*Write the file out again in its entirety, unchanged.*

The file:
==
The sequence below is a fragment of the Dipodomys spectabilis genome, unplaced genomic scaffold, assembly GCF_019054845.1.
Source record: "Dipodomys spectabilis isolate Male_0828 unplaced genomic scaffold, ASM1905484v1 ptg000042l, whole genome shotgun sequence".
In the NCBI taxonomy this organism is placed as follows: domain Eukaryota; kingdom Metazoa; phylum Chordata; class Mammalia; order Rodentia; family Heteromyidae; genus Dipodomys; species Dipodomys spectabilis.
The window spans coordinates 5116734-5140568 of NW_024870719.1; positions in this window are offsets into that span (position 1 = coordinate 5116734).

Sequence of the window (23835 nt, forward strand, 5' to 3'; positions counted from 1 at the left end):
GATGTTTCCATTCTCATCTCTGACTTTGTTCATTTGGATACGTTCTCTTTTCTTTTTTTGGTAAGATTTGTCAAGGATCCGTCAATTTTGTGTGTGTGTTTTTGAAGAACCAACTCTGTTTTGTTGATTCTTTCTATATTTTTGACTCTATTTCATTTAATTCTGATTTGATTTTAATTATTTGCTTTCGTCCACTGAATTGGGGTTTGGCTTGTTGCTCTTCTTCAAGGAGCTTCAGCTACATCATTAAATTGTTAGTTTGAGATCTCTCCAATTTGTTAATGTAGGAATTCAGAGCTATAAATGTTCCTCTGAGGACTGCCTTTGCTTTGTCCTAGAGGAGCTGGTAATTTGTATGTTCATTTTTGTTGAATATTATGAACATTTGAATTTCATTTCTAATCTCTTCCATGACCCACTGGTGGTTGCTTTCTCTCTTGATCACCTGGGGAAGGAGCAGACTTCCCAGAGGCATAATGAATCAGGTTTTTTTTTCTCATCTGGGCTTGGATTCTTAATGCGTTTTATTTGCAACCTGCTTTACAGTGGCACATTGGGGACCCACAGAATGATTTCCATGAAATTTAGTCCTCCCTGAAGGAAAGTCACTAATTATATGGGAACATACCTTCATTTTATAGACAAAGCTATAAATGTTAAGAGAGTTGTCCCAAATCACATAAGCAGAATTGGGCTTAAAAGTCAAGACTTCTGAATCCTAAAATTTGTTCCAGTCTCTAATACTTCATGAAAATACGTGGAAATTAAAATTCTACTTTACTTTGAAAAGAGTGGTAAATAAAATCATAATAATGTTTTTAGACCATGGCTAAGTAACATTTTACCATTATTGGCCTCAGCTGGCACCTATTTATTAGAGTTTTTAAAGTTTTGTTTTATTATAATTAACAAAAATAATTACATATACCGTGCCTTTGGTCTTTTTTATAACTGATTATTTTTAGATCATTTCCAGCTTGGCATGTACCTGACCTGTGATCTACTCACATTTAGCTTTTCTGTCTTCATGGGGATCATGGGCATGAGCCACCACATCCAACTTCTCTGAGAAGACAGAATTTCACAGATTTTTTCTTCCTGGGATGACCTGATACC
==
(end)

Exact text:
The sequence below is a fragment of the Dipodomys spectabilis genome, unplaced genomic scaffold, assembly GCF_019054845.1.
Source record: "Dipodomys spectabilis isolate Male_0828 unplaced genomic scaffold, ASM1905484v1 ptg000042l, whole genome shotgun sequence".
In the NCBI taxonomy this organism is placed as follows: domain Eukaryota; kingdom Metazoa; phylum Chordata; class Mammalia; order Rodentia; family Heteromyidae; genus Dipodomys; species Dipodomys spectabilis.
The window spans coordinates 5116734-5140568 of NW_024870719.1; positions in this window are offsets into that span (position 1 = coordinate 5116734).

Sequence of the window (23835 nt, forward strand, 5' to 3'; positions counted from 1 at the left end):
GATGTTTCCATTCTCATCTCTGACTTTGTTCATTTGGATACGTTCTCTTTTCTTTTTTTGGTAAGATTTGTCAAGGATCCGTCAATTTTGTGTGTGTGTTTTTGAAGAACCAACTCTGTTTTGTTGATTCTTTCTATATTTTTGACTCTATTTCATTTAATTCTGATTTGATTTTAATTATTTGCTTTCGTCCACTGAATTGGGGTTTGGCTTGTTGCTCTTCTTCAAGGAGCTTCAGCTACATCATTAAATTGTTAGTTTGAGATCTCTCCAATTTGTTAATGTAGGAATTCAGAGCTATAAATGTTCCTCTGAGGACTGCCTTTGCTTTGTCCTAGAGGAGCTGGTAATTTGTATGTTCATTTTTGTTGAATATTATGAACATTTGAATTTCATTTCTAATCTCTTCCATGACCCACTGGTGGTTGCTTTCTCTCTTGATCACCTGGGGAAGGAGCAGACTTCCCAGAGGCATAATGAATCAGGTTTTTTTTTCTCATCTGGGCTTGGATTCTTAATGCGTTTTATTTGCAACCTGCTTTACAGTGGCACATTGGGGACCCACAGAATGATTTCCATGAAATTTAGTCCTCCCTGAAGGAAAGTCACTAATTATATGGGAACATACCTTCATTTTATAGACAAAGCTATAAATGTTAAGAGAGTTGTCCCAAATCACATAAGCAGAATTGGGCTTAAAAGTCAAGACTTCTGAATCCTAAAATTTGTTCCAGTCTCTAATACTTCATGAAAATACGTGGAAATTAAAATTCTACTTTACTTTGAAAAGAGTGGTAAATAAAATCATAATAATGTTTTTAGACCATGGCTAAGTAACATTTTACCATTATTGGCCTCAGCTGGCACCTATTTATTAGAGTTTTTAAAGTTTTGTTTTATTATAATTAACAAAAATAATTACATATACCGTGCCTTTGGTCTTTTTTATAACTGATTATTTTTAGATCATTTCCAGCTTGGCATGTACCTGACCTGTGATCTACTCACATTTAGCTTTTCTGTCTTCATGGGGATCATGGGCATGAGCCACCACATCCAACTTCTCTGAGAAGACAGAATTTCACAGATTTTTTCTTCCTGGGATGACCTGATACC